Larry Robbins' hedge fund firm Glenview Capital filed a new 13G with the SEC regarding its position in Health Management Associates (HMA). Per the filing, they now own a 5% stake in the company with 12,824,276 shares.

This is an increase of 148% in their position size since the end of 2011 and the new filing was made due to activity on April 13th. This isn't the only health-related play Glenview's been buying as of late. They also started a position in Tenet Healthcare.

Per Google Finance, Health Management Associates is "by and through its subsidiaries operates general acute care hospitals and other health care facilities in non-urban communities. As of December 31, 2011, the Company operated 66 hospitals with a total of 10,330 licensed beds in Alabama, Arkansas, Florida, Georgia, Kentucky, Mississippi, Missouri, North Carolina, Oklahoma, Pennsylvania, South Carolina, Tennessee, Texas, Washington and West Virginia."

In other portfolio activity from this hedge fund, we've highlighted how Glenview boosted its stake in Mueller Water Products.

Monday, April 23, 2012

SAC Capital Trims Annie's Stake

Steve Cohen's hedge fund firm SAC Capital just filed an amended 13G with the SEC regarding its position in Annie's (BNNY). Per the filing, SAC now owns a 4% ownership stake in the company with 670,500 shares.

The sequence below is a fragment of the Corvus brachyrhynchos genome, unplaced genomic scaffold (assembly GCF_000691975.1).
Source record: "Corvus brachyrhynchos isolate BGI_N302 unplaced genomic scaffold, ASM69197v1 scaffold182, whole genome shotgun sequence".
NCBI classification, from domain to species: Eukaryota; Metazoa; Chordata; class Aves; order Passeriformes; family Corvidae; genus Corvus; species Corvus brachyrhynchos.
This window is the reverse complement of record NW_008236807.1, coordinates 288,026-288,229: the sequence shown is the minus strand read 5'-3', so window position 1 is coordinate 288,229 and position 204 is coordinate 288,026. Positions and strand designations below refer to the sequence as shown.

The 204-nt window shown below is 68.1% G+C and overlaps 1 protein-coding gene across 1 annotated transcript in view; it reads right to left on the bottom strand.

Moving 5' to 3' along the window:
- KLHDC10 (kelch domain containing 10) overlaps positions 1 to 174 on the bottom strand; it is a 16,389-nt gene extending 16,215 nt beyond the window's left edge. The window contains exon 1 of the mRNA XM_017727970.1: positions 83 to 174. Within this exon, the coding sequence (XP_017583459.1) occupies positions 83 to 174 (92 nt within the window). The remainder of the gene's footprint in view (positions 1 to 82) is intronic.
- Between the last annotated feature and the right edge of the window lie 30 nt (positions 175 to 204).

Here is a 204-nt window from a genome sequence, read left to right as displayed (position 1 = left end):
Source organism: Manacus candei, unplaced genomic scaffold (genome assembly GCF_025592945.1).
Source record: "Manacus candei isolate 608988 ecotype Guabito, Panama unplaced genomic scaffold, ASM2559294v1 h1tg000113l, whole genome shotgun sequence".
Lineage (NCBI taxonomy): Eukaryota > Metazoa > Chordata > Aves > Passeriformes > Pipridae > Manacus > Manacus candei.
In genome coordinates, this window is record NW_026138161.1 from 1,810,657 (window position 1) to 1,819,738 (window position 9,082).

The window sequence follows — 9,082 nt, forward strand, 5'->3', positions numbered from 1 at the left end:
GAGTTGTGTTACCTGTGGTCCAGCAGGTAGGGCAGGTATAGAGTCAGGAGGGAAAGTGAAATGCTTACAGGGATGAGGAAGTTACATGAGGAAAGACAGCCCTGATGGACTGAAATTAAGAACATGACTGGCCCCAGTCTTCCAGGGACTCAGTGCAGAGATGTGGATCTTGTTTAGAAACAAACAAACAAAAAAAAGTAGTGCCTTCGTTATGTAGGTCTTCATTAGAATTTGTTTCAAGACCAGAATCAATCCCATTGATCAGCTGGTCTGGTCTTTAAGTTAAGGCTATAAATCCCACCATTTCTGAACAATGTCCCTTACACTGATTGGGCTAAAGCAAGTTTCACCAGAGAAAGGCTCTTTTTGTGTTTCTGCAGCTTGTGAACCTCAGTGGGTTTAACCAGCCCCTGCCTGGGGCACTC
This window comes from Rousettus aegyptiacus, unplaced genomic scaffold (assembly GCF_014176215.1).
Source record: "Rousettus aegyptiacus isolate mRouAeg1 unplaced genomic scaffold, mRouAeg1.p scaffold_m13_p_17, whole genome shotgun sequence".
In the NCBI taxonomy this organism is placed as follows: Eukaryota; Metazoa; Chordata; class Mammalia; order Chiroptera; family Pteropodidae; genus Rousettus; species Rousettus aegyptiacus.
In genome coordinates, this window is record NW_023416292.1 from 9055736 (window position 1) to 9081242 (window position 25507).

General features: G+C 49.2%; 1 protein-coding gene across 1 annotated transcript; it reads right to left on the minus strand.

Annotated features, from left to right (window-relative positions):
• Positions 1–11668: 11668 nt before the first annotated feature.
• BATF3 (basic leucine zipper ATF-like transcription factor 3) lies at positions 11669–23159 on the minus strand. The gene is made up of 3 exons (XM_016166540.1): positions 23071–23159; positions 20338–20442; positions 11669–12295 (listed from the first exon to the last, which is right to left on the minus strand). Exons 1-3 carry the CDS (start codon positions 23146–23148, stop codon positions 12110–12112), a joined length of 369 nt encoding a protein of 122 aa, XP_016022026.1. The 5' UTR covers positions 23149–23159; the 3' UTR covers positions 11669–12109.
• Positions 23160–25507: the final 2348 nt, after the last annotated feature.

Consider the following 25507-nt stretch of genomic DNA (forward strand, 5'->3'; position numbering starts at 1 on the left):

This is a slight decrease in their stake. We previously highlighted SAC's original stake in Annie's just a few weeks ago. Since then, they've sold almost 17% of their position.

Annie's recently completed its IPO and shares are up just over 9% in the open market. The big gains stem from the IPO itself when BNNY priced at $19 per share and gained 89% on its first day of trading, an event SAC almost certainly participated in.

SAC's filing was made due to portfolio activity on April 11th.

Per Google Finance, Annie's is "a natural and organic food company offering consumers products in packaged food categories. The Company sells its products in three product categories: meals; snacks; and dressings, condiments and other."